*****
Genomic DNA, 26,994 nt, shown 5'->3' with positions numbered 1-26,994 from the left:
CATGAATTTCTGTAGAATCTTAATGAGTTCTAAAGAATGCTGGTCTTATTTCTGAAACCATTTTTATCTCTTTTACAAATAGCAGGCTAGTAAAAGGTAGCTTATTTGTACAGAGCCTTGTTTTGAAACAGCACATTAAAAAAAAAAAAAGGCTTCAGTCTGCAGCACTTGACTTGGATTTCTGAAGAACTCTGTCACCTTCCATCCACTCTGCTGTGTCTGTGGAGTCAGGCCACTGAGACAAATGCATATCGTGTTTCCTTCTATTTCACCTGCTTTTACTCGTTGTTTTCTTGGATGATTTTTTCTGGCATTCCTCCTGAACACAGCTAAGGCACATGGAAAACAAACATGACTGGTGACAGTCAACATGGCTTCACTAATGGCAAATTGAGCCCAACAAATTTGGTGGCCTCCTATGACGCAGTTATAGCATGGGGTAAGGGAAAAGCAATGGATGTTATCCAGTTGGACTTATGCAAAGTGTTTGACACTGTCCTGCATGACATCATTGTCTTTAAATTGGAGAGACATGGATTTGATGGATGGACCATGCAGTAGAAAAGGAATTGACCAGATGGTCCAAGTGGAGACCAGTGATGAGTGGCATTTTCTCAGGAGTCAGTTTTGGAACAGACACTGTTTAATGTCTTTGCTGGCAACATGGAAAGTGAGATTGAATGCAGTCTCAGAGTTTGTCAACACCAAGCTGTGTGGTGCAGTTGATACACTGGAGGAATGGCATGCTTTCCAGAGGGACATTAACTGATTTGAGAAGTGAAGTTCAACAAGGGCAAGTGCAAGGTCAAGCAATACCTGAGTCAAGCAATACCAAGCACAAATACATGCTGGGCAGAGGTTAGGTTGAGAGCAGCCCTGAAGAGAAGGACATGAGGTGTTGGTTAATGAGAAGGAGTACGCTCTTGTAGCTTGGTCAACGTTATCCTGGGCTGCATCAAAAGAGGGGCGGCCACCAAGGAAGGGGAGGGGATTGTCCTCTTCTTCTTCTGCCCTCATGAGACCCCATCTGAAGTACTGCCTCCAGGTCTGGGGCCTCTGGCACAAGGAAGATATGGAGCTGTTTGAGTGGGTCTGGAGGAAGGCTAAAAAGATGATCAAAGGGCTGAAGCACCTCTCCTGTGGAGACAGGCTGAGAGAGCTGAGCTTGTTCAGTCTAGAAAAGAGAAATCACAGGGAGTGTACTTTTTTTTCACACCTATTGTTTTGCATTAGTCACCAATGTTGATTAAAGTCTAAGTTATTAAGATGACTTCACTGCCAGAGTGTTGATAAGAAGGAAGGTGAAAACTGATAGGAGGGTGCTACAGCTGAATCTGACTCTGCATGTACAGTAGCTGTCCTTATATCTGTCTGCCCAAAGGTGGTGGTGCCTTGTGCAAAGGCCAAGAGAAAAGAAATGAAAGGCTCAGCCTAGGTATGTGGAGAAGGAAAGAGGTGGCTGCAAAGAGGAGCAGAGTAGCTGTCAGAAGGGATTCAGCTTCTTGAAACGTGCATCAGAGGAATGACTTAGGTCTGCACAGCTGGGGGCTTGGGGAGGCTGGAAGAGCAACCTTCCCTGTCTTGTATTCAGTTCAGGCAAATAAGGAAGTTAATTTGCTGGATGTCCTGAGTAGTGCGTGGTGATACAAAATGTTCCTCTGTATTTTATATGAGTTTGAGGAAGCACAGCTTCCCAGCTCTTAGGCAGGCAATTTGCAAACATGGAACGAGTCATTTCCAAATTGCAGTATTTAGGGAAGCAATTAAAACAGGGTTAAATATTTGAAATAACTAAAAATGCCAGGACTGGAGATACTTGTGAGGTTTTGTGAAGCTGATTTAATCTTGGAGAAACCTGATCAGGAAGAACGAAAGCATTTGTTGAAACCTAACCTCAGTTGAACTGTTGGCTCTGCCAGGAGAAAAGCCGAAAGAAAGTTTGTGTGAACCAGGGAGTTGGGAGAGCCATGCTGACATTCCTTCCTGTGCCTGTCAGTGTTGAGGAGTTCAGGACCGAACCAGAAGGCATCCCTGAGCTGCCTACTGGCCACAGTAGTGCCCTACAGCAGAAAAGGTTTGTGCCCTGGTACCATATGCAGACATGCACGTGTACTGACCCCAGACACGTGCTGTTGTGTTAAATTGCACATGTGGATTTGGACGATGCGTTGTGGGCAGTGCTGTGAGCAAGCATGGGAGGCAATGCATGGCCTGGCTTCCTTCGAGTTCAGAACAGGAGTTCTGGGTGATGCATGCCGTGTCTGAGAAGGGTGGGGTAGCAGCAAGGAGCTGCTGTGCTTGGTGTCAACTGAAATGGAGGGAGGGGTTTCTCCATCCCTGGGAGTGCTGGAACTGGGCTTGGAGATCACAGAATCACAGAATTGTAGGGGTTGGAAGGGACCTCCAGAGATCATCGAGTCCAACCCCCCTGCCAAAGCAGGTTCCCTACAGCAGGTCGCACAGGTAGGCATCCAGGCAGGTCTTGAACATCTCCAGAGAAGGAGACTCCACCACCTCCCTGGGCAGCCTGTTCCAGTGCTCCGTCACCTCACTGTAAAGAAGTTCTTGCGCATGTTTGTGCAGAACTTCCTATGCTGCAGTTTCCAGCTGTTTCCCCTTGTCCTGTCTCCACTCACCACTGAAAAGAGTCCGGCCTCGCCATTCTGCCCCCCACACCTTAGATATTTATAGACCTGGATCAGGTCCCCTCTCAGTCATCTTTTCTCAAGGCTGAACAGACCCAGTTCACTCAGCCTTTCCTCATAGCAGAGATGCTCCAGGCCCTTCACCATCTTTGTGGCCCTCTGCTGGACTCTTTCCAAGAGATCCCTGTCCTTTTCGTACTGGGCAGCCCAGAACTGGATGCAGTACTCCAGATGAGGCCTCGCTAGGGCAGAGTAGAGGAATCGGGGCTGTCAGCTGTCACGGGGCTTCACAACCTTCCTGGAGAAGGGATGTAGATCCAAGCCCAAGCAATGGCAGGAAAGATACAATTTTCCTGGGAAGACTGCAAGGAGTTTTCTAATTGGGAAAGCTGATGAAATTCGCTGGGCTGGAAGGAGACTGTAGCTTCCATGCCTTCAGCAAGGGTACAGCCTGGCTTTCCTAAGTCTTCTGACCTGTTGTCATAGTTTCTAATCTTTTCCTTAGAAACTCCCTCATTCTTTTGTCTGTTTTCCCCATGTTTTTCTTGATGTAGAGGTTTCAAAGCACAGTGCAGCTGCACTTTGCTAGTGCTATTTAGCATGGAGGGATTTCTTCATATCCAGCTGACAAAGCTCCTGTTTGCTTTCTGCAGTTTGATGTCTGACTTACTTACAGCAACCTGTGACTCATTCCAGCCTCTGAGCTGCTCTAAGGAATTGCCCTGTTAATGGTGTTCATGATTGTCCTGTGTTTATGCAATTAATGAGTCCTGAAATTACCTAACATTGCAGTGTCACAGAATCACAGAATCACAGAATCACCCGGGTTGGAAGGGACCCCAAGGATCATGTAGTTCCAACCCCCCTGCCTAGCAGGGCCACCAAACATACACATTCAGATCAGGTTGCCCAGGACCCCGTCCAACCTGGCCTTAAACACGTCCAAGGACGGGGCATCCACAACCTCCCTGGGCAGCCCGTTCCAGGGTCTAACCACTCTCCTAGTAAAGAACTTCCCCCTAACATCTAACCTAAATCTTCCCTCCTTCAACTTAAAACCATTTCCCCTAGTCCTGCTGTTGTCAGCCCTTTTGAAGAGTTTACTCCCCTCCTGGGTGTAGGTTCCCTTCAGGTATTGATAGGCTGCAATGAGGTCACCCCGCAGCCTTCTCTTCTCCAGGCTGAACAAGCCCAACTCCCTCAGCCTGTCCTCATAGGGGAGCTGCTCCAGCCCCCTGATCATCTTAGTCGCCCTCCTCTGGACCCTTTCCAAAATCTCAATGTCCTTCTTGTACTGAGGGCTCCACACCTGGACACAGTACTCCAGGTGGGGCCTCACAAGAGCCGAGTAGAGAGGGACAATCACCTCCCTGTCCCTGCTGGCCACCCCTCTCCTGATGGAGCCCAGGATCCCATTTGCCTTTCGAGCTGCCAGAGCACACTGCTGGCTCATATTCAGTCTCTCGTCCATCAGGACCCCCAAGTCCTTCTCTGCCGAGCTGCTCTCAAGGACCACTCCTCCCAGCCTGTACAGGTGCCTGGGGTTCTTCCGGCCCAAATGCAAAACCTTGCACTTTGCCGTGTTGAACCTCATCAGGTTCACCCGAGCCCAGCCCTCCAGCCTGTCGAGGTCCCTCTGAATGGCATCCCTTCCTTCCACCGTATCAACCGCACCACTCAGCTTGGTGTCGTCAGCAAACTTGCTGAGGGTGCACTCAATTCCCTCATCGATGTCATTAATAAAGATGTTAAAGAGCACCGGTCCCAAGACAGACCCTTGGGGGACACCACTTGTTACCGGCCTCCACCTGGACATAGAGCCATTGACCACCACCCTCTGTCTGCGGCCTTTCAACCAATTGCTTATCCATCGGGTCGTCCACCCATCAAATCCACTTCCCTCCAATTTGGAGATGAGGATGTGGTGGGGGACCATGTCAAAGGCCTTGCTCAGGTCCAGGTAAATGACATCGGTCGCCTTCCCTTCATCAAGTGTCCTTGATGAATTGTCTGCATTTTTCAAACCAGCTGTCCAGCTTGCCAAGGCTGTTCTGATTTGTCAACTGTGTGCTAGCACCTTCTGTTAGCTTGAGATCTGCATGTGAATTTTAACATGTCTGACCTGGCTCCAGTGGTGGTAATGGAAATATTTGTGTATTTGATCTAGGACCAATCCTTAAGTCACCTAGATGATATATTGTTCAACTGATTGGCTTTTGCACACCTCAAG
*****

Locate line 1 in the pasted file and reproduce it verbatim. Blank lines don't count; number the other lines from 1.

Genomic DNA, 26,994 nt, shown 5'->3' with positions numbered 1-26,994 from the left: